Facebook wants to become a Metaverse company. But do people want a Facebook metaverse? Famed marketing researcher Scott Galloway isn’t convinced. Other researchers also urge caution.
Last summer, the boss of Facebook, Mark Zuckerberg, revealed his somewhat hazy vision of the Metaverse: it would be a technology replacing the mobile Internet, accessible via many devices and which, thanks to VR and to AR, gains in spatiality and encounters compared to the current one. The Internet.
Facebook plans to complete its transformation into a Metaverse company in just five years. Zuckerberg recently installed his longtime friend Andrew Bosworth as Facebook’s new chief technology officer. Bosworth still leads the XR department and is focused on hardware.
Facebook must become independent
We know that Facebook wants to moderate the era of smartphones as quickly as possible and begin a new technological phase in which the advertising group frees itself from the material and application grips of Apple and Google.
How quickly the two big tech rivals can interfere in Facebook’s ecosystem can be seen in Apple’s recently introduced restriction on personalized advertising. This has a direct impact on Facebook sales. For Facebook, this dependence is an entrepreneurial risk – the group wants to control the entire value chain.
Afraid of the “sweet verse”?
New York University marketing professor Scott Galloway, who examines the strategies of tech giants Amazon, Facebook, Apple and Google in his bestseller “The Four,” credits Zuckerberg as driving the idea of the metaverse – and makes a critical judgment.
“For him to decide that the only way to increase our consciousness is to become the universe is one of those problems that, if you sit and think about it for too long, can’t lead to anything good,” says Galloway. the Guardians. .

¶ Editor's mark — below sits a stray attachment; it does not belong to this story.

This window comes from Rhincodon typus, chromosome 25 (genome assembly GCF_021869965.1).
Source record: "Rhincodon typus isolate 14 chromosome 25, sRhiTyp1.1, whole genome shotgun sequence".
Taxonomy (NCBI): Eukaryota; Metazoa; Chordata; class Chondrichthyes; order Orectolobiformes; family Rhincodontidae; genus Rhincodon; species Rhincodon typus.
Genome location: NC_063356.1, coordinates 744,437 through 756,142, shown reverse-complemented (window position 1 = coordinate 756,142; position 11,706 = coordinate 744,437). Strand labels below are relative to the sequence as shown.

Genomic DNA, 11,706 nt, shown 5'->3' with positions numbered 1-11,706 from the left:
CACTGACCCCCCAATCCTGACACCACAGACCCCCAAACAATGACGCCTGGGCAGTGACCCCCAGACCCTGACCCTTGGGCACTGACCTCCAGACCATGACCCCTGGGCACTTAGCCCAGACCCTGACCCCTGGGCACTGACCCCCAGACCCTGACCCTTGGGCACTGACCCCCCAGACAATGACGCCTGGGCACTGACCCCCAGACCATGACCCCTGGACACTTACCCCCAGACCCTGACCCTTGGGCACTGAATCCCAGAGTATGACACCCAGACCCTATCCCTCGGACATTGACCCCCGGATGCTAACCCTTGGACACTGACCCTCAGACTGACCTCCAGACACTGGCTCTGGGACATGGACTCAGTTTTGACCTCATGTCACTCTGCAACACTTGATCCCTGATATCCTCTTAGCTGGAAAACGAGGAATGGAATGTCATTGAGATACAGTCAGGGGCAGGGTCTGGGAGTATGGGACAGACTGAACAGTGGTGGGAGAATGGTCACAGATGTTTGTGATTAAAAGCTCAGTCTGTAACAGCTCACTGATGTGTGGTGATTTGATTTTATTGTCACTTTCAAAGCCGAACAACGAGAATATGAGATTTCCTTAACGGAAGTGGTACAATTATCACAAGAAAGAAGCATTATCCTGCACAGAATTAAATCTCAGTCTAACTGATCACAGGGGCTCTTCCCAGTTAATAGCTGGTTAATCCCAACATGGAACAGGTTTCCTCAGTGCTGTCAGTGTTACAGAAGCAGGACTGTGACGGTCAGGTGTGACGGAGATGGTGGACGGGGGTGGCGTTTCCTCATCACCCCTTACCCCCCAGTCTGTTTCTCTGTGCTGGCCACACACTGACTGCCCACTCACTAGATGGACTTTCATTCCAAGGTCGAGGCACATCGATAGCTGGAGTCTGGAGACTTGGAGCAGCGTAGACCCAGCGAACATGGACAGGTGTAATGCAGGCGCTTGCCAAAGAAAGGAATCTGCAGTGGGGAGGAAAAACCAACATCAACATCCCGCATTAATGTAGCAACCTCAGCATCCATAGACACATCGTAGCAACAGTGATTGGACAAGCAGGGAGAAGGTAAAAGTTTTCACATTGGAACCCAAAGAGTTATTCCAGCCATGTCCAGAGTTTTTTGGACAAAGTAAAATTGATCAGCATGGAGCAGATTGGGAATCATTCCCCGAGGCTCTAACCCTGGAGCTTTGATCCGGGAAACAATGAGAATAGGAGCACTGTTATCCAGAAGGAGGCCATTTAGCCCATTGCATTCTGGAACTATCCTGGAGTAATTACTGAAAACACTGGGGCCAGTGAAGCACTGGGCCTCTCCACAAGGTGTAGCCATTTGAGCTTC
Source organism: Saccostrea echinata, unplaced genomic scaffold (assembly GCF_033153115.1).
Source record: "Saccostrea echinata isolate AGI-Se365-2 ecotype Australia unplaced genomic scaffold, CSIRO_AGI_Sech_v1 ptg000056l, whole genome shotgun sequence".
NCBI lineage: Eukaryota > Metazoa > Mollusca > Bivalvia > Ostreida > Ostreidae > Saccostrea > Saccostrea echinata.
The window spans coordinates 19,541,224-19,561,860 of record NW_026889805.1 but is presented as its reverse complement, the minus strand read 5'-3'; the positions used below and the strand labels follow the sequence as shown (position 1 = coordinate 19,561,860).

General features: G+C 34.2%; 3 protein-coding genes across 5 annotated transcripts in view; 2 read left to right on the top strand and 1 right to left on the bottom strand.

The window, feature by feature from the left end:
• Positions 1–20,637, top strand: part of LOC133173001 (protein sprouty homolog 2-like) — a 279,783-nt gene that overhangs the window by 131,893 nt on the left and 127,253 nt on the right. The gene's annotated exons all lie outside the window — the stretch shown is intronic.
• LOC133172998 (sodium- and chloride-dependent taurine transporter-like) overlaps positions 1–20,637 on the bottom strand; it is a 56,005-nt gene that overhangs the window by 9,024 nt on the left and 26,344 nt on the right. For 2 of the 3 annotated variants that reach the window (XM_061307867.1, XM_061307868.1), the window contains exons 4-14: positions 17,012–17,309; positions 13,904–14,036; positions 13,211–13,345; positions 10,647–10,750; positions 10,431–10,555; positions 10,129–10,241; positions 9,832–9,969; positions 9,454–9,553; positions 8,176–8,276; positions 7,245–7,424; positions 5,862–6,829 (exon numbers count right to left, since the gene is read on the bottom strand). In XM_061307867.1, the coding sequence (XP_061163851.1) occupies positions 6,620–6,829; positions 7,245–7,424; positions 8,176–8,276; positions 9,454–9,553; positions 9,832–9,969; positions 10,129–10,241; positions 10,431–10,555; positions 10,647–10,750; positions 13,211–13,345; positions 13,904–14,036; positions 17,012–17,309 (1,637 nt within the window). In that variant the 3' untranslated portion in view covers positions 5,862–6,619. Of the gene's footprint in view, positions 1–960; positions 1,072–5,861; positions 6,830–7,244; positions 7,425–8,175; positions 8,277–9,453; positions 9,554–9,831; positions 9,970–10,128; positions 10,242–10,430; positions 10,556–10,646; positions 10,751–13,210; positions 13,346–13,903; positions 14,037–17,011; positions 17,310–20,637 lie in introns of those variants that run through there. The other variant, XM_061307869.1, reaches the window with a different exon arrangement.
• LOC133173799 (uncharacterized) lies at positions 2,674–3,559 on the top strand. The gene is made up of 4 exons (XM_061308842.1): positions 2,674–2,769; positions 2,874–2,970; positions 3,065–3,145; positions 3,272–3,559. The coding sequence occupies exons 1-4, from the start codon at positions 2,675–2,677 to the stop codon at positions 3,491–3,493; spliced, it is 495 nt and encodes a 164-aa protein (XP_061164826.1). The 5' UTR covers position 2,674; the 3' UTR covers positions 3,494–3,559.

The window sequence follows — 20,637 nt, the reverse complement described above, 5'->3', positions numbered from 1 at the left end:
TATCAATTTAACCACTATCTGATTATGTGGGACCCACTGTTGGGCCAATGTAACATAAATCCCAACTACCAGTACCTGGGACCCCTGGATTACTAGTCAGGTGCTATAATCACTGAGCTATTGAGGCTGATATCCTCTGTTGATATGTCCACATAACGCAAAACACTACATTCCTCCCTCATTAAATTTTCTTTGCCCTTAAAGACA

People are not afraid of the metaverse, but they are afraid of the “sweet verse” – this is the result of Facebook’s strong social media dominance. “There are more people getting their information from Facebook than people in the southern hemisphere plus India,” Galloway says.
Galloway has been critical of Facebook’s virtual reality strategy for years, even calling virtual reality “the biggest lie in tech history” in 2018.
The Metaverse Could Support Facebook’s Data Dominance
Other researchers interviewed by the Guardian describe risks such as lack of equality if not everyone has access to the metaverse, or the growing dominance of Facebook data if people spend even more time in Facebook apps. .
“For me, this is just one more step in monetizing data for the benefit of Facebook and other big platforms that are sold to people as fun, exciting, useful for productivity at work, etc.”, said Robin Mansell, professor of humanities, new media and the internet at the London School of Economics and Political Science.
Drawing on experiences around social media, she calls on governments to intervene early on the metaverse and demand transparency and data protection, for example.
Facebook Washington’s Metaverse campaigns are underway
Facebook employees are currently swarming and are believed to be paving the way for the idea of Facebook’s Metaverse in the minds of developers and politicians. According to the Washington Post, Facebook’s Metaverse lobbying in Washington is already well underway. Zuckerberg should leave those tasks to head of public relations Nick Clegg, a former British deputy prime minister, and COO Sheryl Sandberg.
Nick Clegg Bosworth would give a talk called “Journey into the Metaverse” at the Atlantic Ideas Festival in Washington, which Facebook is co-funding. Further meetings with various groups on topics such as standards and protocols for the upcoming virtual world are reportedly underway.
We believe the metaverse will be the next evolution in social technology. We continue to talk about this early and often so that we can work together as an industry to responsibly build this…@provenself and i want to be @Atlantic Festival today at 9:30am PT https://t.co/VNaSiIcwvl pic.twitter.com/LT5PgGCimy
— Boz (@boztank) September 27, 2021
“It’s not a question of reputation. It’s basic. We are now reaching out to policy makers, academics, partners and other experts because we are [das Metaverse] I want to do it responsibly,” Facebook spokesperson Kevin McAlister told The Washington Post.
Joan Donovan, research director of Harvard University’s Shorenstein Center on Media, Politics and Public Policy, disagrees: The Metaverse campaign is designed to warn regulators and potential problems with new technologies.
Learn more about Facebook’s Metaverse strategy: